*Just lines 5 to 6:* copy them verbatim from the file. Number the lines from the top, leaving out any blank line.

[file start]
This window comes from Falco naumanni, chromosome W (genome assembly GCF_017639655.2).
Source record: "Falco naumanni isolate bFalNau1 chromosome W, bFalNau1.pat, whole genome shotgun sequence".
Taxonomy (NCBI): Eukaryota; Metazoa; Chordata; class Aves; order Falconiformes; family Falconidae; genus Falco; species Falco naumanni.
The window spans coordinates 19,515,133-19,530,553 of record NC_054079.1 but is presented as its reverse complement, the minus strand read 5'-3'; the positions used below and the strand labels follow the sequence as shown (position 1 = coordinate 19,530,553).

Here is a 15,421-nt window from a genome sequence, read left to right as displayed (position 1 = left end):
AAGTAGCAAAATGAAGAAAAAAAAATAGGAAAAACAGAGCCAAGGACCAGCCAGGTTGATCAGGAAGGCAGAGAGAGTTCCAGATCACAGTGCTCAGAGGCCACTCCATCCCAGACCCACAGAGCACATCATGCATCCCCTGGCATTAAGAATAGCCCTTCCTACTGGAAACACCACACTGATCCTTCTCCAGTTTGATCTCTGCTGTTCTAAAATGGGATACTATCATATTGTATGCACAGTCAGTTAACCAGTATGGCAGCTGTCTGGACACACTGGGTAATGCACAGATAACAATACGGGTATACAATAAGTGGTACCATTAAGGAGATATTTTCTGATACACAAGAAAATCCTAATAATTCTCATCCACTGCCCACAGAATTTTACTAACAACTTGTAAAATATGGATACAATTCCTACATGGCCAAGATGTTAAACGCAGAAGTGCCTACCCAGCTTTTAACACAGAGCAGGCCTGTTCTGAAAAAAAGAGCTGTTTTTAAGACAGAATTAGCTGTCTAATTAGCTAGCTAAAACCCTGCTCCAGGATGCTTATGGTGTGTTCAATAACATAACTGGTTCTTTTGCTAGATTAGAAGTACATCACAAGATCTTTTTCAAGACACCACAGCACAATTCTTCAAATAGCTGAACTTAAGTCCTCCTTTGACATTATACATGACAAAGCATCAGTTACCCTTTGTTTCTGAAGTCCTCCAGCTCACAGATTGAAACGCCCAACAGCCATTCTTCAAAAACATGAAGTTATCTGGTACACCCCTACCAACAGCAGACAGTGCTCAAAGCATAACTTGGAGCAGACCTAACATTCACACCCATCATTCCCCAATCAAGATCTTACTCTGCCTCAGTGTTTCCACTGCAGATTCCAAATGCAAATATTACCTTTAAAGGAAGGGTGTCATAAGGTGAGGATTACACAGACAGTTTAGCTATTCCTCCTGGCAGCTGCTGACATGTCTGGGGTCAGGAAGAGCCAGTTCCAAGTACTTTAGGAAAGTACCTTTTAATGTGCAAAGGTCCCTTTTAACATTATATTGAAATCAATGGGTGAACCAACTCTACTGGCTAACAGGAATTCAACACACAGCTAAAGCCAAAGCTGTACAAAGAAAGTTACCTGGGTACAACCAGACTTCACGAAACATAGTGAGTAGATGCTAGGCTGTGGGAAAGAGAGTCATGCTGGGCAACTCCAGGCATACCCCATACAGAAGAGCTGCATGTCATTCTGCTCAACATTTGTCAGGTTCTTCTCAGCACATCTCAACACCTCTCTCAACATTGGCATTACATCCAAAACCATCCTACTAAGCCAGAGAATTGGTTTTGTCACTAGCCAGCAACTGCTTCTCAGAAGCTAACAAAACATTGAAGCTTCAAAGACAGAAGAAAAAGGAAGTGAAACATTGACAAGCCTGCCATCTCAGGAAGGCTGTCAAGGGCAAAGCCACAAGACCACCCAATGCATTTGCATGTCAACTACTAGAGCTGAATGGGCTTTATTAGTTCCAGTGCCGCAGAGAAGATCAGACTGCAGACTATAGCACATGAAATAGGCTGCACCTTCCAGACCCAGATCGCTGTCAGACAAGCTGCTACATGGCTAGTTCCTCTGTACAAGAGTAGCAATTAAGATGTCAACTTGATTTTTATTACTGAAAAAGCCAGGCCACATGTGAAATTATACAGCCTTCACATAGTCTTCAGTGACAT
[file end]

Here is a 15,421-nt window from a genome sequence, read left to right as displayed (position 1 = left end):
AAGTAGCAAAATGAAGAAAAAAAAATAGGAAAAACAGAGCCAAGGACCAGCCAGGTTGATCAGGAAGGCAGAGAGAGTTCCAGATCACAGTGCTCAGAGGCCACTCCATCCCAGACCCACAGAGCACATCATGCATCCCCTGGCATTAAGAATAGCCCTTCCTACTGGAAACACCACACTGATCCTTCTCCAGTTTGATCTCTGCTGTTCTAAAATGGGATACTATCATATTGTATGCACAGTCAGTTAACCAGTATGGCAGCTGTCTGGACACACTGGGTAATGCACAGATAACAATACGGGTATACAATAAGTGGTACCATTAAGGAGATATTTTCTGATACACAAGAAAATCCTAATAATTCTCATCCACTGCCCACAGAATTTTACTAACAACTTGTAAAATATGGATACAATTCCTACATGGCCAAGATGTTAAACGCAGAAGTGCCTACCCAGCTTTTAACACAGAGCAGGCCTGTTCTGAAAAAAAGAGCTGTTTTTAAGACAGAATTAGCTGTCTAATTAGCTAGCTAAAACCCTGCTCCAGGATGCTTATGGTGTGTTCAATAACATAACTGGTTCTTTTGCTAGATTAGAAGTACATCACAAGATCTTTTTCAAGACACCACAGCACAATTCTTCAAATAGCTGAACTTAAGTCCTCCTTTGACATTATACATGACAAAGCATCAGTTACCCTTTGTTTCTGAAGTCCTCCAGCTCACAGATTGAAACGCCCAACAGCCATTCTTCAAAAACATGAAGTTATCTGGTACACCCCTACCAACAGCAGACAGTGCTCAAAGCATAACTTGGAGCAGACCTAACATTCACACCCATCATTCCCCAATCAAGATCTTACTCTGCCTCAGTGTTTCCACTGCAGATTCCAAATGCAAATATTACCTTTAAAGGAAGGGTGTCATAAGGTGAGGATTACACAGACAGTTTAGCTATTCCTCCTGGCAGCTGCTGACATGTCTGGGGTCAGGAAGAGCCAGTTCCAAGTACTTTAGGAAAGTACCTTTTAATGTGCAAAGGTCCCTTTTAACATTATATTGAAATCAATGGGTGAACCAACTCTACTGGCTAACAGGAATTCAACACACAGCTAAAGCCAAAGCTGTACAAAGAAAGTTACCTGGGTACAACCAGACTTCACGAAACATAGTGAGTAGATGCTAGGCTGTGGGAAAGAGAGTCATGCTGGGCAACTCCAGGCATACCCCATACAGAAGAGCTGCATGTCATTCTGCTCAACATTTGTCAGGTTCTTCTCAGCACATCTCAACACCTCTCTCAACATTGGCATTACATCCAAAACCATCCTACTAAGCCAGAGAATTGGTTTTGTCACTAGCCAGCAACTGCTTCTCAGAAGCTAACAAAACATTGAAGCTTCAAAGACAGAAGAAAAAGGAAGTGAAACATTGACAAGCCTGCCATCTCAGGAAGGCTGTCAAGGGCAAAGCCACAAGACCACCCAATGCATTTGCATGTCAACTACTAGAGCTGAATGGGCTTTATTAGTTCCAGTGCCGCAGAGAAGATCAGACTGCAGACTATAGCACATGAAATAGGCTGCACCTTCCAGACCCAGATCGCTGTCAGACAAGCTGCTACATGGCTAGTTCCTCTGTACAAGAGTAGCAATTAAGATGTCAACTTGATTTTTATTACTGAAAAAGCCAGGCCACATGTGAAATTATACAGCCTTCACATAGTCTTCAGTGACAT